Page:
#2 A production. (Doll House, Flash Production, Some sort of base illusion.) I used to the doll house for years. It's quick, easy and a comfortable position for your assistant. And will blow the audience away. Obournes books are a great source of easy to build illusions for a production.

If you have a couple grand...the Blamo illusion is great. Small, light, can pack flat if you need it to...although mine is built to fit thru a standard door assembled. Of course, I have a box truck to transport my show with.

#3 A puzzle illusion. Now you have an opener and a closer...you will need something in the middle. A twister illusion, Modern Art or sword basket...something fun but not crazy big...its not necessary unless you have the means to transport it.

As for transport, when I first started doing stage and illusion shows,my co-worker and I used to transport the show in a Corvette and an old Rx-7.

We did a head chest, a dove act ending with a Neilson cage vanish, The Metamorphosis, and sword basket..plus our stand up cases and sound.

YOU WILL MAKE IT FIT IF YOU HAVE TOO. As long as you buy or build magic that packs small and plays big.

Stick to the classics...They work

4) Sound. Sound is important. I can't tell you how many times a sound guy has screwed up our sound mixing by adjusting stuff. Microphones squealing, etc. Get a good lavalier mic or headseat. Dual diversity (2 antennas) VHF or UHF (my preference). don't skimp here...get the best you can afford it and always use your own mic. don't go to Radio Shack!!! Go to a pro sound place and tell them what your doing...they usually know their stuff.

Music??? Mini disk is the way to go. It's small and sounds great. I have a Show Tech and it is the greatest equipment I ever bought. Hook it up with a small mixer and a JBL Eon 10" speaker and you can play for over 250 people quite nicely. You can get all that stuff for about $1000 except for the Show Tech, that's about $2500.

5) Lighting. I wouldn't get too concerned with lighting for quite awhile. It's big, bulky, and you need someone to run all the equipment. General house lights or stage lighting will work fine.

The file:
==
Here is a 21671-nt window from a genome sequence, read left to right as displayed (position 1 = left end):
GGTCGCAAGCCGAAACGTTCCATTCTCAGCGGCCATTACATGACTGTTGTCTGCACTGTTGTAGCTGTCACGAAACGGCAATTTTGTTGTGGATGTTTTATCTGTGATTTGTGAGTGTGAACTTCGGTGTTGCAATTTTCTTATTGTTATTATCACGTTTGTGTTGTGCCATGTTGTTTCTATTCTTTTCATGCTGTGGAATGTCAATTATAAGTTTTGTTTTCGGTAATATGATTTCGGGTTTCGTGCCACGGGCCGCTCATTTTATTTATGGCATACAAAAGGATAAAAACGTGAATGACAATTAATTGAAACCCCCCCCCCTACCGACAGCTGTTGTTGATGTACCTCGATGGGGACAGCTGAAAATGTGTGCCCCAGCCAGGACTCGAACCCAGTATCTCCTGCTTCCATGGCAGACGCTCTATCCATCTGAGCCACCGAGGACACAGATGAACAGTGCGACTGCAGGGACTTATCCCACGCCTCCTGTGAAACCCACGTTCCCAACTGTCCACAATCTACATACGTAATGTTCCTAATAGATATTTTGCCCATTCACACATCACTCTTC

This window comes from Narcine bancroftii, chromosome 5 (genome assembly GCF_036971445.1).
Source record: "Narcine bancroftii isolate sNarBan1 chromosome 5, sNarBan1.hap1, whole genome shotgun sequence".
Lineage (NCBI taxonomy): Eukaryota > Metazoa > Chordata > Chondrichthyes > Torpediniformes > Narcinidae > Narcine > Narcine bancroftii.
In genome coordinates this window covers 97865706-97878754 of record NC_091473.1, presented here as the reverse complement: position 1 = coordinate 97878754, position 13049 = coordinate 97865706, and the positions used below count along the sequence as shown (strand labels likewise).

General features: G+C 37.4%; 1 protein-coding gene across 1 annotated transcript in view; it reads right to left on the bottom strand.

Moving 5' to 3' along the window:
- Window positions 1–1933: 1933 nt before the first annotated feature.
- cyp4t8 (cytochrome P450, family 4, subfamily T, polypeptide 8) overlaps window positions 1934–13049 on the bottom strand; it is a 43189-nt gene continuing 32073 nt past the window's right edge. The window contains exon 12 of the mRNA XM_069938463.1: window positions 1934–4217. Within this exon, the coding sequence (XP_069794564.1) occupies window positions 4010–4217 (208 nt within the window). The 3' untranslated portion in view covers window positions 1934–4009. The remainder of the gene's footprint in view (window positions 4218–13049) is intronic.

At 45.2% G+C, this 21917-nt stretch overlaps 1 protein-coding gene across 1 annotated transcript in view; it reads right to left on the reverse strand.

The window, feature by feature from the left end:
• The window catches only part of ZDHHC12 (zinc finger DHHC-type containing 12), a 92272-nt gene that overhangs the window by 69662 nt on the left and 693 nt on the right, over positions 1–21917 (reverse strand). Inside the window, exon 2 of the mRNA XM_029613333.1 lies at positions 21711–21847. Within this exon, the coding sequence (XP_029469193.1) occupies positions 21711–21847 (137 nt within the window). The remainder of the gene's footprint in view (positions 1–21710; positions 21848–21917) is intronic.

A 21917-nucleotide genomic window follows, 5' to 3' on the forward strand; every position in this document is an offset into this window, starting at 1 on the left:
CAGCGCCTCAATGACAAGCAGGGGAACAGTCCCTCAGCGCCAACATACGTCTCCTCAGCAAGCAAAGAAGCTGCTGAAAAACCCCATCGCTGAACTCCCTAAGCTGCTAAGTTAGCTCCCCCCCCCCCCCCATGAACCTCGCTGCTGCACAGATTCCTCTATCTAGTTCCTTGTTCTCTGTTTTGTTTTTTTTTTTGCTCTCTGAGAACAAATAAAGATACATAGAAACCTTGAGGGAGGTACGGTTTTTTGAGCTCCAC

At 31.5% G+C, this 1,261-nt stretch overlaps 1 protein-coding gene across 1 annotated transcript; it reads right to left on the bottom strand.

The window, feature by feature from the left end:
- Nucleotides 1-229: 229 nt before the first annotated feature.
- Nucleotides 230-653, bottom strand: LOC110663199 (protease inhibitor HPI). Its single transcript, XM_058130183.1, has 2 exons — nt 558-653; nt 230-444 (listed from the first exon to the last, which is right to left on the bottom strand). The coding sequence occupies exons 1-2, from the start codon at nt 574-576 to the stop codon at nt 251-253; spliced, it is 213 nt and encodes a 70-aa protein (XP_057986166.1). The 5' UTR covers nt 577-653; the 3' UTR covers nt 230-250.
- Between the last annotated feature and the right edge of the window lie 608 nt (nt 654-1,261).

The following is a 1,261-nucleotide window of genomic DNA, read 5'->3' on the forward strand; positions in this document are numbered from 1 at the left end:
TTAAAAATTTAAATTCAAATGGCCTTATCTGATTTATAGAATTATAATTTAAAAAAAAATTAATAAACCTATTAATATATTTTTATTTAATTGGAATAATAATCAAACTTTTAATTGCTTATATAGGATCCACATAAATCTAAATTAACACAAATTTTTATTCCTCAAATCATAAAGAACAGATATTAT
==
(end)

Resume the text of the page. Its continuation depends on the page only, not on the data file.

This Looks like a lot but, if you do it one step at a time and one illusion at a time...you will learn and grow in to a good show.

Doing the shows is your best experience and practice you will ever get...of course, this is just my opinion.

I didn't mean to right a book...but I'm a an insomniac anyways...GOOD LUCK

Speed
Speed & Thro: High Energy Magic

ps . would like to hear if you think I'm on the right track...thanks Smile
Pakar Ilusi
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Great advice guys! Thanks! Smile

Smile
"Dreams aren't a matter of Chance but a matter of Choice." -DC-
Bill Palmer
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Speed wrote:

Quote:
3) The big toys (Illusions) These are great. For one they're easier than manipulation and are often much easier to routine. Play some music, point at a couple boxes and you feel like David Copperfield. It does feel great to do big illusions but what it really does for the audience and the client is make your show look bigger and more professional; which leads to larger fees and more bookings.(period).

Laymen don't know the difference between the Origami illusion and a sword basket . To them...a person went in a box and swords were shoved in ...then the assistant came out unharmed. We know the Oragami is super cool, but laymen really don't know what an Oragami illusion is, or that it costs about $7,000 more.